It's now about 3:15 a.m.
Yes, I'm running an experiment.
About a week ago, I went out to the Coastal Studies Lab, and to my surprise, there were adult tunicates (Ascidia interrupta, to be exact) on the racks. I brought them back to my lab, and to my surprise and delight, they were reproductive! This is the first year since I started working with them that I've been able to get animals at two different times of the year and have them be reproductive so I can do experiments.
My work with these animals is very much hot and cold: either the animals are out in abundance, or they seem to have vanished from the Laguna Madre. Plus, they don't tend to live in the lab for terribly long periods of time. And my other commitments -- teaching, meetings, and so on -- don't conveniently stop because I have animals to work with.
So when I get them, I really try to push to get things done. Hence a late night.
I started in the lab this morning at 8:00 a.m. The design of the experiment calls for the animals to be treated and measured every two hours until they hatch into little tadpoles, and that takes about 14-16 hours for the fast ones. My student Veronica met me then and worked until 8:00 p.m., and I took over from 10:00 p.m. to now. I had little swimming tadpoles just hatching out around midnight. Now I'm just trying to stay a little longer to see if I can get a little more data.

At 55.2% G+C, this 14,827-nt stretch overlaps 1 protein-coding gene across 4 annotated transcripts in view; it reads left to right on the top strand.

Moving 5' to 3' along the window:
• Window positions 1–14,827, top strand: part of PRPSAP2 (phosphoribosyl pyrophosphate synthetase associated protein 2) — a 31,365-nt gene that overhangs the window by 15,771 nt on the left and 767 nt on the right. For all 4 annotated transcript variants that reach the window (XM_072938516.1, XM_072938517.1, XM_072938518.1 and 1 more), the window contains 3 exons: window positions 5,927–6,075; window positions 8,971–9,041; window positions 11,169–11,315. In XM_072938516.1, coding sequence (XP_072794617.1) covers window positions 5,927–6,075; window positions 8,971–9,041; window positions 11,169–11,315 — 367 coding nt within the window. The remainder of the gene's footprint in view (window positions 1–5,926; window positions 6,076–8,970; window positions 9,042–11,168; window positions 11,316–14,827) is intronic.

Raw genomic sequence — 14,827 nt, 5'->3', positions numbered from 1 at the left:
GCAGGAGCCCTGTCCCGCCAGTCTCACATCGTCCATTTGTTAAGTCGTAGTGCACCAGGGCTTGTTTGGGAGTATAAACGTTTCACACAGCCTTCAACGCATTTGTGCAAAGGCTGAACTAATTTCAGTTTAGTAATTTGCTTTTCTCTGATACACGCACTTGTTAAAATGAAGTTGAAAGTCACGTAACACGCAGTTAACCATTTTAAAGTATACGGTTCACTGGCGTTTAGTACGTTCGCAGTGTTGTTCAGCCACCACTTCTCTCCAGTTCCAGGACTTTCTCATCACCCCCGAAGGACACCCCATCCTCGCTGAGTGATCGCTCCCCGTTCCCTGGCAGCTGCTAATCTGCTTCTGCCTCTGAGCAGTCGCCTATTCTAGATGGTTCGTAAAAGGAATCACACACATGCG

I was hoping I could maybe start some writing, but the measuring is taking up more of the interval than I expected. I've worked a bit on today's lecture, skimmed the new issue of Science (sea urchin genome stuff looks very cool), and had a late night snack of pretzels from a vending machine. Yum.
And due to doing all of those things while writing a blog post, it's now 4:00 a.m., which means I do my last prep and head home for a snooze. Yay!